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TITHEAD video selection causes upset

By Kelly Pyzik

The acceptance process for this year’s Titular Head has been stricter and more editorial. Organizers Colin Brooks ’13, Nora Kostow ’13 and Justine Turnbull ’13 hope that the shortened event will be able to hold the audience’s attention for the entire show. In past years, all videos that were under a five-minute time limit and not found to be horribly offensive were included.
“People always seem to complain bitterly about Tithead, so we’re trying to address all those complaints and make it a better show. This is the first year Tithead has had an actual selection process that chooses videos for at least some degree of quality,” Turnbull said.
Many students who submitted videos, however, have not been pleased with the new selection process. Will Jackson ’13 and Clint Williamson ’13 submitted a video which re-worked clips from a “The Grinnell Experience” admissions promotional video. This video was not accepted and the two received an email explaining why.
“The response we took issue with was that they’re only accepting original content this year, and I’m very skeptical over their bounds of what constitutes original content,” Williamson said. “Essentially their claim is that it needs to be shot with a camera by a Grinnell student in some capacity, which hasn’t been the case in the past. It also defeats the notion of what can be a video for Tithead. It has, in the past, seemed to be a very open space that’s really encouraging to not just a specific kind of video.”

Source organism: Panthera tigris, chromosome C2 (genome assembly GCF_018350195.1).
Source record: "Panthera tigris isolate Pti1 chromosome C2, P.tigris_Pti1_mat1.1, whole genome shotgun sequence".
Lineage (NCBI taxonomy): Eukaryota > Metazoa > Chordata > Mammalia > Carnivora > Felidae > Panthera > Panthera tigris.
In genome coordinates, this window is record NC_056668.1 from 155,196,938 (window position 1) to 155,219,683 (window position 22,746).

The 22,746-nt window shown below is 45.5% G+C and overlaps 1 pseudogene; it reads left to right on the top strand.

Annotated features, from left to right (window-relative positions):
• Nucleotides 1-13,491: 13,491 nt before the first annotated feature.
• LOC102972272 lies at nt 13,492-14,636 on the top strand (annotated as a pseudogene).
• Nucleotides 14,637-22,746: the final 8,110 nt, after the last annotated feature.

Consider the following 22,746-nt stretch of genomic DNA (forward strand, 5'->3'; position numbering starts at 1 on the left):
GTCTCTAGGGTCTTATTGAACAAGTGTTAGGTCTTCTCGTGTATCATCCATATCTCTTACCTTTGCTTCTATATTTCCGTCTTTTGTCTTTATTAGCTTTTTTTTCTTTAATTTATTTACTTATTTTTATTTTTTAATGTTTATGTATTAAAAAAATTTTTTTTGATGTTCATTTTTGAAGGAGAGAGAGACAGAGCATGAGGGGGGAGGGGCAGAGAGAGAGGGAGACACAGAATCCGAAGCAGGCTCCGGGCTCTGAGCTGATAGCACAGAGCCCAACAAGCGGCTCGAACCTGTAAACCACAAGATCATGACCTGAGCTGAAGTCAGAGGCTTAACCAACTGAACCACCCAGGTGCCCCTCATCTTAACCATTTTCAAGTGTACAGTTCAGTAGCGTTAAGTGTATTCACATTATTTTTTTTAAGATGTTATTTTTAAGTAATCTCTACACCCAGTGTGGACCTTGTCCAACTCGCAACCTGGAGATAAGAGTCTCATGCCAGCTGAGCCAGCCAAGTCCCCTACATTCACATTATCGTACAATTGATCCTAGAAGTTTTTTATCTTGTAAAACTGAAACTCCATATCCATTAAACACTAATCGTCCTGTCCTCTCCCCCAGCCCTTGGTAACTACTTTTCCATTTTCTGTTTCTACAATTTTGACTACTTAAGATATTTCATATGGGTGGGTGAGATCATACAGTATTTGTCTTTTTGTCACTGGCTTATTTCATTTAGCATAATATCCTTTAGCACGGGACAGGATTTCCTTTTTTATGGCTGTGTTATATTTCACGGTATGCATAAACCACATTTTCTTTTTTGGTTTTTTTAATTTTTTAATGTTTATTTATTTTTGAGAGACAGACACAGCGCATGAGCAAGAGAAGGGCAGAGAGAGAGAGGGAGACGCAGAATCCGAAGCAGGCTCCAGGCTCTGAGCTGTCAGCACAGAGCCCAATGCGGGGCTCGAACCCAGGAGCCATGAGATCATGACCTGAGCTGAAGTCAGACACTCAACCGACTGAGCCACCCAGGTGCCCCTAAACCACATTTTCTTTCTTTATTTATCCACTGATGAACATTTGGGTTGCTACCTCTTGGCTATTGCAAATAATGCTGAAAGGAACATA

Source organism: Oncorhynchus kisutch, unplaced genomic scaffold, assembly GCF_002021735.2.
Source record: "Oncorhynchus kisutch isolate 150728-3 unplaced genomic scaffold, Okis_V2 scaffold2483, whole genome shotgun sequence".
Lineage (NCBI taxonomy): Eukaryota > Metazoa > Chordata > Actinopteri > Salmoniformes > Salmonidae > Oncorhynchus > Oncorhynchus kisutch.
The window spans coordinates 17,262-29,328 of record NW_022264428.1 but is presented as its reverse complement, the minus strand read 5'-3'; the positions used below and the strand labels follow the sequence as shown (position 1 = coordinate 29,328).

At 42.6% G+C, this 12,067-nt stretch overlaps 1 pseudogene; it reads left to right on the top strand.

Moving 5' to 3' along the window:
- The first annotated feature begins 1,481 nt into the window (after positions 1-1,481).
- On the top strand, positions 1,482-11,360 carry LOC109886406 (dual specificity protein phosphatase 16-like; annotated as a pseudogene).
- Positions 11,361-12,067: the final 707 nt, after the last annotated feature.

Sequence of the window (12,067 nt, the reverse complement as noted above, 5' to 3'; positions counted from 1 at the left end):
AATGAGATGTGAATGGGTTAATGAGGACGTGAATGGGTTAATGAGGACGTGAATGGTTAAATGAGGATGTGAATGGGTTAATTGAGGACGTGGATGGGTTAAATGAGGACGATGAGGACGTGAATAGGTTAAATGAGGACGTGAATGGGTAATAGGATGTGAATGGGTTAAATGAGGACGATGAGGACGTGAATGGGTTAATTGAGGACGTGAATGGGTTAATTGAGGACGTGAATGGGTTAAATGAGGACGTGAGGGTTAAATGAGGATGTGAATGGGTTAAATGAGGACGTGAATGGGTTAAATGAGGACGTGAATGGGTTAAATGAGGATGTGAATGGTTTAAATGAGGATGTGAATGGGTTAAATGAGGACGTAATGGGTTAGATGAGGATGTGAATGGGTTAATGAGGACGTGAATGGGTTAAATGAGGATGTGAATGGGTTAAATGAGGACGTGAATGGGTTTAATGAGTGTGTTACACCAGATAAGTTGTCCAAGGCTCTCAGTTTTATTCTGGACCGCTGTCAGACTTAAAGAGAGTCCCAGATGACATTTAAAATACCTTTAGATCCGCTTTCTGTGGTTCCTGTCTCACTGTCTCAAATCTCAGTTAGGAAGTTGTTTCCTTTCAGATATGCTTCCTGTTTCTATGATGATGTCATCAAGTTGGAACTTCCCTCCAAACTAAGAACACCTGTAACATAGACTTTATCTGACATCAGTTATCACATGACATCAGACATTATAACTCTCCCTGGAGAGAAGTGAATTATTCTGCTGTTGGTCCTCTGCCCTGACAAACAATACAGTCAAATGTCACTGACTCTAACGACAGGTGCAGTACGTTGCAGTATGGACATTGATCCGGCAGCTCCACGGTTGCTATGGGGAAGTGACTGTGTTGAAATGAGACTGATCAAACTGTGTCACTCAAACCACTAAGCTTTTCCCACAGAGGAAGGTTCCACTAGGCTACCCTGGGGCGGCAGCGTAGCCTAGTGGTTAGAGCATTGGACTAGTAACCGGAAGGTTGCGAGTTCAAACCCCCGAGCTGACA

A video submitted by S&B editors with unoriginal content—clips from a popular music video—was accepted pending required edits.
Will Elsas ’14 was similarly displeased with emails he received accepting his submitted videos, under the conditions that certain specific changes were made.
“I felt that they had good intentions in suggesting editing and making the videos a little bit more concise, but I think the intentions sort of backfired and I perceived them as kind of condescending and slightly biased,” Elsas said. “It just seemed to say to me, maybe they didn’t, but maybe they wanted credit for the videos. I was thinking about putting ‘Edited by The Titular Head Committee,’ sort of passive-aggressively, but I didn’t.”
“It seemed weird that a committee of a small population of Grinnell is able to decide what is funny or okay for a film festival. I think that sort of defeats the purpose of the film festival itself and undermines the judging aspect that occurs during the festival. The point of the film festival is to see what everybody has done and then to judge it.”
Many students have felt that specific suggestions stepped too much into a creator’s autonomy, and were surprised by the new scrutiny of the acceptance process.
“I was under the impression that the only reason a video wouldn’t be accepted was that it was too long or extremely offensive. There has been almost an invasion into the creative process in a strange sense,” Jackson said. “I have had friends submit videos which were rejected without a particular reason, other than ‘This video would be funnier if you did x, y and z.’ There was never any existing, written or stated set of criteria or instructions. Block Party, for example, has a giant rule book. There has never been a set of rules [about Tithead] passed down. There is almost no communication between organizers of different years.”